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answer attendants bear better blood bring brother comes Count cousin daughter dead dear death desire dost doth Duke Enter Exeunt Exit eyes face fair faith father fear follow fool Ford fortune France gentle give gone grace hand hast hath head hear heard heart heaven hold honour hope Host hour I'll John keep kind king lady leave Leon live look lord madam marry master mean meet mind mistress nature never night noble once peace play poor pray present prince reason Rich SCENE servant serve soul speak Speed spirit stand stay sweet tell thank thee there's thine thing thou art thought thousand tongue true truth turn wife woman young
Page 211 - The sixth age shifts Into the lean and slipper'd pantaloon ; With spectacles on nose, and pouch on side ; His youthful hose well sav'd, a world too wide . For his shrunk shank ; and his big manly voice, Turning again toward childish treble, pipes And whistles in his sound : Last scene of all, That ends this strange eventful history, Is second childishness, and mere oblivion ; Sans teeth, sans eyes, sans taste, sans everything.
Page 98 - Alas ! alas ! Why, all the souls that were, were forfeit once; And He that might the vantage best have took, Found out the remedy: How would you be, If he, which is the top of judgment, should But judge you as you are? O, think on that; And mercy then will breathe within your lips, Like man new made.
Page 455 - This story shall the good man teach his son ; And Crispin Crispian shall ne'er go by, From this day to the ending of the world, But we in it shall be remembered ; We few, we happy few, we band of brothers ; For he to-day that sheds his blood with me Shall be my brother ; be he ne'er so vile This day shall gentle his condition : And gentlemen in England now a-bed Shall think themselves accurs'd they were not here, And hold their manhoods cheap whiles any speaks That fought with us upon Saint Crispin's...
Page 421 - With deafning clamours in the slippery clouds, That, with the hurly," death itself awakes ? Can'st thou, O partial sleep ! give thy repose To the wet sea-boy in an hour so rude ; And in the calmest and most stillest night, With all appliances and means to boot, Deny it to a king? Then, happy low, lie down ! Uneasy lies the head that wears a crown.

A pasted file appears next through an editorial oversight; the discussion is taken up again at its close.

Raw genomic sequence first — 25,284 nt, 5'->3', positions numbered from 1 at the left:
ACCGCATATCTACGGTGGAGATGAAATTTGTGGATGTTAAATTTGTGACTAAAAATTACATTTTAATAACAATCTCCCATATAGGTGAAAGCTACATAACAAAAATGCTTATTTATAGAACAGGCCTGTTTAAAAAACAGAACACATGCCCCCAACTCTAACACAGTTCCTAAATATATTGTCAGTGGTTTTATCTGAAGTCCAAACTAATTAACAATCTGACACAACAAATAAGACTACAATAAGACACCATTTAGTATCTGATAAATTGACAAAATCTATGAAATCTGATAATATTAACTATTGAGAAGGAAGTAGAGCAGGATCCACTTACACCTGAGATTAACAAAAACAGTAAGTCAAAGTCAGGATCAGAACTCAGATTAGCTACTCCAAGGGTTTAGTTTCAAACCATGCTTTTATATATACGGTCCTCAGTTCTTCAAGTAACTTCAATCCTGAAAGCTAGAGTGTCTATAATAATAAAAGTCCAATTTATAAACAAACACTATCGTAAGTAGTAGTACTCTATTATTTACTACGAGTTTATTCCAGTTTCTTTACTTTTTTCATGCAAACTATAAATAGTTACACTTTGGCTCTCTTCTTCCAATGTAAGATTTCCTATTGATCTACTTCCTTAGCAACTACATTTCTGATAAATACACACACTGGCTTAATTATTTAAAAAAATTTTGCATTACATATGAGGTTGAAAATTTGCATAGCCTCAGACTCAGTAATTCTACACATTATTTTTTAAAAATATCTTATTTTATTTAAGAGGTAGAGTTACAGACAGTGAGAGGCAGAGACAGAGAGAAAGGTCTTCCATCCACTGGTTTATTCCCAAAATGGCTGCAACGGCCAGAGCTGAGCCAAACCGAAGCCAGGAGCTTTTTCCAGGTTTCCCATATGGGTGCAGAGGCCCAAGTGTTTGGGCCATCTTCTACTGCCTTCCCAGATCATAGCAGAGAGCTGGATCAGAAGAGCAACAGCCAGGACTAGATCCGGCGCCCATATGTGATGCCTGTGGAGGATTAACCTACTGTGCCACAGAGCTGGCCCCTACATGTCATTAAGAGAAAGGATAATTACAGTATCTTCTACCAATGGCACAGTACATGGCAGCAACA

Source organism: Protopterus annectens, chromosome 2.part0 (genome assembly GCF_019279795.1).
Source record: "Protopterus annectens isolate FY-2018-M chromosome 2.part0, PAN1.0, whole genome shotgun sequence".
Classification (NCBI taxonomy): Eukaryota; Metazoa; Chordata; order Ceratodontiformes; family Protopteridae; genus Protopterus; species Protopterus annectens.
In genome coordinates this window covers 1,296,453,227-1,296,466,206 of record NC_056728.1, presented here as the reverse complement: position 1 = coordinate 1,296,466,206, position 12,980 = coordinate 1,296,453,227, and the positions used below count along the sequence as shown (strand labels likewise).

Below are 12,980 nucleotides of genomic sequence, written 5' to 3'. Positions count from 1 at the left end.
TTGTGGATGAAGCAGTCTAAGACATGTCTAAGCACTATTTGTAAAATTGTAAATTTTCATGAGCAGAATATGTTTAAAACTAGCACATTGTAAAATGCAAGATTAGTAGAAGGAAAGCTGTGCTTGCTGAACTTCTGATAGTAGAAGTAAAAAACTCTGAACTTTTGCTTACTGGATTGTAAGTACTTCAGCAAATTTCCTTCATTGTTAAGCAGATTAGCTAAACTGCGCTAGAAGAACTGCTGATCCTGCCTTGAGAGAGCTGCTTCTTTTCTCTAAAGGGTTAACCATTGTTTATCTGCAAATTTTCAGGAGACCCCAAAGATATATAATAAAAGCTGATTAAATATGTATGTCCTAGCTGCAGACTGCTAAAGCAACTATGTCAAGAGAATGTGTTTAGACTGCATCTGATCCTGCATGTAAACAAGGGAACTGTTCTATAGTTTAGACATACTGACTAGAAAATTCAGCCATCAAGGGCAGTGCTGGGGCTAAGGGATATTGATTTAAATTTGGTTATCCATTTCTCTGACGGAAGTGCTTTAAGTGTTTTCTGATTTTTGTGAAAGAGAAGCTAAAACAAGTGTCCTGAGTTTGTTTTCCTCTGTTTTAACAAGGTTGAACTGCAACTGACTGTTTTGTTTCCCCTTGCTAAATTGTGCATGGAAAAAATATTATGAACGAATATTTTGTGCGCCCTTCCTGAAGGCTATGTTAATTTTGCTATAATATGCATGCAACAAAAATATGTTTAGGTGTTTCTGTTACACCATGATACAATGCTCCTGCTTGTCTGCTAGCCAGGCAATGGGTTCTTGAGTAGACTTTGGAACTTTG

Page 142 - Since once I sat upon a promontory, And heard a mermaid, on a dolphin's back, Uttering such dulcet and harmonious breath, That the rude sea grew civil at her song ; And certain stars shot madly from their spheres, To hear the sea-maid's music.
Page 15 - A strange fish ! Were I in England now, as once I was, and had but this fish painted, not a holiday fool there but would give a piece of silver: there would this monster make a man; any strange beast there makes a man: when they will not give a doit to relieve a lame beggar, they will lay out ten to see a dead Indian. Legged like a man! and his fins like arms! Warm o...
Page 436 - Yet the man thus corrupt, thus despicable, makes himself necessary to the prince that despises him, by the most pleasing of all qualities, perpetual gaiety ; by an unfailing power of exciting laughter, which is the more freely indulged, as his wit is not of the splendid or ambitious kind, but consists in easy scapes and sallies of levity which make sport, but raise no envy.
Page 190 - He hath disgraced me and hindered me of half a million ; laughed at my losses, mocked at my gains, scorned my nation, thwarted my bargains, cooled my friends, heated mine enemies! and what's his reason? I am a Jew ! Hath not a Jew eyes? hath not a Jew hands, organs, dimensions, senses, affections, passions?
Page 23 - gainst my fury Do I take part : the rarer action is In virtue than in vengeance : they being penitent, The sole drift of my purpose doth extend Not a frown further : Go, release them, Ariel ; My charms I'll break, their senses I'll restore, And they shall be themselves.